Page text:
A police raid on a property at Cudgera Creek uncovered a sophisticated cannabis plantation, with the number of plants discovered said to have a street value of around $1 million.
HIDDEN bunkers beneath a shed on a Cudgera Creek property concealed a sophisticated, million-dollar hydroponic commercial cannabis operation that police found to hold hundreds of thriving plants.
Four people were arrested and on Wednesday, his 56th birthday, Cudgera brickie Raymond Desmond Mitchell was sentenced by a Lismore District Court judge to serve at least three years and six months for his role in the enterprise.
With time already served following his arrest last year, Mitchell will be eligible for release on December 29, 2011.
His alleged co-offenders are still to face court.
Mitchell pleaded guilty to the indoor cultivation of 415 cannabis plants at Cudgera Creek on June 30 last year.
He also pleaded guilty to the illegal consumption of more than $15,000 worth of electricity, and to possession of 300 grams of cannabis.
Crown facts state a police raid caught Mitchell watering cannabis plants in one of three purpose-built sheds at the rural property.
An electricity bypass meant the electricity being consumed by a light system used for the cannabis was not metered, with $15,848.25 not accounted for.
Police gave the cannabis crop a street value of $1 million.
Defence lawyer Amy Barker conceded that it had been a professional operation involving planning and organisation, although the property was not owned by her client.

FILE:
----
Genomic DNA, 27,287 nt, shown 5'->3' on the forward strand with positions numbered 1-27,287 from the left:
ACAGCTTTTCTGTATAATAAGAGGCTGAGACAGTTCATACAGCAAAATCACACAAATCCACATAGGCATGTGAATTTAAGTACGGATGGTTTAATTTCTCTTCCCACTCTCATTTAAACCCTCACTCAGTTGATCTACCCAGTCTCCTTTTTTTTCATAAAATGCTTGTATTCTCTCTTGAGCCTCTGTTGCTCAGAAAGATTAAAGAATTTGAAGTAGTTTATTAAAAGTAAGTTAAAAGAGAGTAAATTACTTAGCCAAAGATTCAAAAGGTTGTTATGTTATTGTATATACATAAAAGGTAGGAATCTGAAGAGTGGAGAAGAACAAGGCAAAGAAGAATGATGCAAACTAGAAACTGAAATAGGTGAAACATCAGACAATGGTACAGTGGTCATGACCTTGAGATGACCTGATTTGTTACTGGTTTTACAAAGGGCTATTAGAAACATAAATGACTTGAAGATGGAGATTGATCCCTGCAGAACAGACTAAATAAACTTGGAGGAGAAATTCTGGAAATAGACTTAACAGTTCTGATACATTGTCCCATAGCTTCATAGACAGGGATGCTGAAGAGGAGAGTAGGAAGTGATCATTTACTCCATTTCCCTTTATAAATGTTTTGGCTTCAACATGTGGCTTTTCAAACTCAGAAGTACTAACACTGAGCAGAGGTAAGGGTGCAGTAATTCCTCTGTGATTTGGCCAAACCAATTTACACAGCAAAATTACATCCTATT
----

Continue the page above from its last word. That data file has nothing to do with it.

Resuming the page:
“He knows it was very stupid and has been costly to him and his family, his children,” she said.
Ms Barker described Mitchell as a hard worker who left home at 14 and gained a bricklaying apprenticeship.
Her client suffered three broken relationships and a former partner, the mother of two of his children, had been brutally murdered.
She said a low point in personal issues led him to make the decision he did.
“He is a good family man who has worked hard,” she said.
The Crown prosecutor said the operation had 415 plants, which was more than double the 200 plants required to make a commercial drug offence, with Mitchell involved for financial gain.
In his sentencing, Judge James Black found the planning and set-up had been good, but not exceptional, and the number of plants not of a vast quantity.
Judge Black said he had no information to use in sentencing on how long the operation had been going at Cudgera Creek, or how much of the cannabis crop had been harvested.